The Ward 79 Councillor in Phiri Soweto identified a need for an information session for the community regarding the reporting of deceased estates and evictions. We partnered with the University of Johannesburg Law Clinic, Sheriff’s Board and the Master’s office Johannesburg.
The main objective of this workshop was to educate the members of the Phiri community about the processes around the administration of deceased estates and eviction and also to identify members of the community who have been victims of the illegal sale of their properties.
After the Ward Councillor had welcomed the participants, the first speaker, Mr Mpande from the Master’s office, explained the processes of reporting deceased estates where immovable property is involved and the difference between an intestate and testate estate. He explained the problems encountered as a result of people submitting false information and the effects this has on the process of administration. Mr Mpande impressed the importance of understanding estate planning, especially when there is immovable property involved.
The next speaker was Mr Elton Hart, an attorney at the UJ Law clinic, Soweto Campus. He explained the processes of eviction, how the orders are obtained and the general problem in the community of people not acting when they have been served with court papers. He explained that in some instances people only become aware that the order has been granted when they receive notification from the Sheriff’s office. It is absolutely vital that they seek advice on any document that they receive that comes from the court or an attorney’s office.
The next speaker was Mr Tayoob from the Sheriff’s Board , accompanied by the Sheriff Soweto West and the Regional Director Sheriff’s service, Department of Justice. He stated that in many cases where the sheriff is coming to evict, they get resistance from the community and the community leaders, more specifically from an organisation called SANCO. He explained that in many instances people are arrested for obstructing the sheriff in conducting his duties after having been given wrong advice by the said leaders. He stressed that community leaders should not mislead the public and they should always ensure that they refer community members to the relevant offices where they will receive appropriate guidance on how to proceed with their matters.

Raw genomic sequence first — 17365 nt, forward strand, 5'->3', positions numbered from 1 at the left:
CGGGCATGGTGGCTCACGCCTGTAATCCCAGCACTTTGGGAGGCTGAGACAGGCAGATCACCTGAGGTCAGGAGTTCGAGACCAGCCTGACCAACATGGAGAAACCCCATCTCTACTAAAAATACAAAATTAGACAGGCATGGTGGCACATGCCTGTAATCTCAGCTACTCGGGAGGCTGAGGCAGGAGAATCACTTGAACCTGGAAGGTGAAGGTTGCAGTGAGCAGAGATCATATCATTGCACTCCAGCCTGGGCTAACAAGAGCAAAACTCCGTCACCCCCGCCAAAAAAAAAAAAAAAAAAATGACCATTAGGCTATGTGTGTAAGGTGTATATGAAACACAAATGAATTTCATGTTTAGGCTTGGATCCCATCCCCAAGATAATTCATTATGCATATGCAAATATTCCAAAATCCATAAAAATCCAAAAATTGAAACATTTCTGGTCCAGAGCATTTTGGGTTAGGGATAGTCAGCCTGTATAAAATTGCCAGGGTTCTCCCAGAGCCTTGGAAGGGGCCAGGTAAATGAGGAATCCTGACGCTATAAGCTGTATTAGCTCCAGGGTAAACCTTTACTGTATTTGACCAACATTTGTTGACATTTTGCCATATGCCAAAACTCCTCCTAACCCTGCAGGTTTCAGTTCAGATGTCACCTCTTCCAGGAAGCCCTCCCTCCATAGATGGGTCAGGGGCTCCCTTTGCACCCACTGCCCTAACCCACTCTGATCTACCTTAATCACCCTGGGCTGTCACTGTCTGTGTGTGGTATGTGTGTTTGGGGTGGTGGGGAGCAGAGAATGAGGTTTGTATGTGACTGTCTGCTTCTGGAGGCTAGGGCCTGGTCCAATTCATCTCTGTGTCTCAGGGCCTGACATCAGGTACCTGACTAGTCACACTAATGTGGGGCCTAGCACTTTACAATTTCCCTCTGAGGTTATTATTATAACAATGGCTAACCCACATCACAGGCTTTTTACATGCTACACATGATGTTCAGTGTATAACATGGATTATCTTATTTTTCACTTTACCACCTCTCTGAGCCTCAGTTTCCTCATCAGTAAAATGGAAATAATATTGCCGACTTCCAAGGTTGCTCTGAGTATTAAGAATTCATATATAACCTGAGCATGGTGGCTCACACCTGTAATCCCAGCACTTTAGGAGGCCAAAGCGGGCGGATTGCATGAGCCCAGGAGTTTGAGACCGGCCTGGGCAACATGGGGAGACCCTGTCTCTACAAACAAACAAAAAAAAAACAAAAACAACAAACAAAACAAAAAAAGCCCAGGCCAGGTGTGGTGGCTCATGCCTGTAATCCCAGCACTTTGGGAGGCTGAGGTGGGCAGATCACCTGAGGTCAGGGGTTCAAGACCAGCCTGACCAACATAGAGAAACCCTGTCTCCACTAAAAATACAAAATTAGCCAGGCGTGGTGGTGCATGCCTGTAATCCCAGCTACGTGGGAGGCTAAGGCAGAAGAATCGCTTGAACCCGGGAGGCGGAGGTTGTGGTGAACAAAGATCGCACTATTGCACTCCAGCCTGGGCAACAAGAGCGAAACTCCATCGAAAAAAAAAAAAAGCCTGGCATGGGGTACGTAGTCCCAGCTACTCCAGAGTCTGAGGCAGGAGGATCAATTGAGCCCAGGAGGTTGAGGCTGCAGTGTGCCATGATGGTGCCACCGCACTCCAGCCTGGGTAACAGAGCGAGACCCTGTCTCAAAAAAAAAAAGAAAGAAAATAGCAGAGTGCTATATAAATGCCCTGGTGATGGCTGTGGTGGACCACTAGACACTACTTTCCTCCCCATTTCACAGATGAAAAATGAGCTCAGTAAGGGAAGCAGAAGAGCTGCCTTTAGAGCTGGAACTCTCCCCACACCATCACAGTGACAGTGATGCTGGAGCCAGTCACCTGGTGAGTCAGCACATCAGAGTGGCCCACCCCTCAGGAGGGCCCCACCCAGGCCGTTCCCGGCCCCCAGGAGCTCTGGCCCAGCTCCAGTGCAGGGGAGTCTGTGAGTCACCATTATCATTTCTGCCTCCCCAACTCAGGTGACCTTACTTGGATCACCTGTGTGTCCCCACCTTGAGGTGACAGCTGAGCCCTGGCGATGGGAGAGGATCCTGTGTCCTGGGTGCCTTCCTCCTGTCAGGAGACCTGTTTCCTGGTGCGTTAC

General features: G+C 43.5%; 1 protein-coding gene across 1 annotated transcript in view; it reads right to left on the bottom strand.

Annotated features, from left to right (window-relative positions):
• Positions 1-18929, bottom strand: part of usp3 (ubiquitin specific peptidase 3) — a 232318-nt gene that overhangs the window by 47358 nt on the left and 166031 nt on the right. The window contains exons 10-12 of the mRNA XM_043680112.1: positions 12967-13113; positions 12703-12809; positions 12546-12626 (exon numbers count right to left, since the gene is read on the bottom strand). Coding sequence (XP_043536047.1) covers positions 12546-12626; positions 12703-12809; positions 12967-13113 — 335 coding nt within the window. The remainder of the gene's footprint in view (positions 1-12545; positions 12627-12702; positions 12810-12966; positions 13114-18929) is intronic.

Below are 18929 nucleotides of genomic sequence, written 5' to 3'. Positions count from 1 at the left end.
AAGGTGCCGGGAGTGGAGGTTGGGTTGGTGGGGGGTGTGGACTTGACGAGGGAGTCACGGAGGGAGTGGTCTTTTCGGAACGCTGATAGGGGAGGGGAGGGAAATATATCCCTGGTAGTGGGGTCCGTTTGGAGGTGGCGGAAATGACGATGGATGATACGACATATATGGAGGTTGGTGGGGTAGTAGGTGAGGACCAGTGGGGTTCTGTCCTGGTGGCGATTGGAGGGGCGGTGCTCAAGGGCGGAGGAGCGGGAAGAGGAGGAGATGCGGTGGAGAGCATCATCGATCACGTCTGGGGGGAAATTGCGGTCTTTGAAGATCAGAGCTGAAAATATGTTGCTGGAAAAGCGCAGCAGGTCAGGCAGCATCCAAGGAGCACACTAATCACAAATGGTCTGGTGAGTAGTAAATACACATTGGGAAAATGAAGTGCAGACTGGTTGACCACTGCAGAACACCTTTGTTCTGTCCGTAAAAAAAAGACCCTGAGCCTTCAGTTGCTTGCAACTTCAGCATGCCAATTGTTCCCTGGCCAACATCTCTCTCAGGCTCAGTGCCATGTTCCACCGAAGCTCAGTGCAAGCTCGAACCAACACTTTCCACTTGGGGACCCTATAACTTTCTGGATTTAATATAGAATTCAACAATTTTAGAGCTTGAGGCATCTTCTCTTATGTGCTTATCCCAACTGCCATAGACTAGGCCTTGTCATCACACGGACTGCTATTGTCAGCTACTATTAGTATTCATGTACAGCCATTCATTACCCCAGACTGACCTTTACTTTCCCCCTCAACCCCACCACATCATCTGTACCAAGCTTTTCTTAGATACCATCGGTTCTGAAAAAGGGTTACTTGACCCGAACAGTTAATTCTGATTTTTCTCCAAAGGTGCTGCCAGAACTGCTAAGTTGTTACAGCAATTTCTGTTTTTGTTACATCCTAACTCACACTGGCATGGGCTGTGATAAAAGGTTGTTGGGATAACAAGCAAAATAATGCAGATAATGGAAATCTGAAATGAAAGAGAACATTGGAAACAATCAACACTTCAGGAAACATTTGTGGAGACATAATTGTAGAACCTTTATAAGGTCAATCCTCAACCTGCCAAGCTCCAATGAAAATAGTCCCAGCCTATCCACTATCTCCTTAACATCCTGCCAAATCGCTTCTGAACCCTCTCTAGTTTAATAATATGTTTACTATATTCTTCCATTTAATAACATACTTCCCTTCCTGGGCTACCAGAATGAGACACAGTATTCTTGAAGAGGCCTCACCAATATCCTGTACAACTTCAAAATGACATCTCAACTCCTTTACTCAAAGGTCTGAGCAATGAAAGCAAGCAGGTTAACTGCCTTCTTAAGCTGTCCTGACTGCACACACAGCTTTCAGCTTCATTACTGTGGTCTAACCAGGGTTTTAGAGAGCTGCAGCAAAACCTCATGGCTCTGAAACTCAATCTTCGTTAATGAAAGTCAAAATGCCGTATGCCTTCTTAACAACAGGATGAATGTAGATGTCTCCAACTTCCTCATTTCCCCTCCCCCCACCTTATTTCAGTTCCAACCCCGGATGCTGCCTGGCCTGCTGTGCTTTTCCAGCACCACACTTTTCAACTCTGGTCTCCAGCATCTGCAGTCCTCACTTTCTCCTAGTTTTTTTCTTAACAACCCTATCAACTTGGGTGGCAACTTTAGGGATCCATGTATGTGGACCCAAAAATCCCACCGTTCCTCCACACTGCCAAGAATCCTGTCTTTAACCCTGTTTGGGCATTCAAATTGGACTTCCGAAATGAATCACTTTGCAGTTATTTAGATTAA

Ms Emily Dhlamini, the Regional Director: Sheriff’s Services, Department of Justice then addressed the community on the discourse that exists between the community and the Sheriff’s office. She undertook to ensure that community structures are given training to enable them to better service the community and to work in conjunction with the legal structures and not prevent or obstruct lawful actions from taking place. Arrangements for this will be taken up with the Ward councillor.
After the session, members of the public had the opportunity to make direct contact with the speakers and intake sheets were completed for members of the public that believed that they had cases.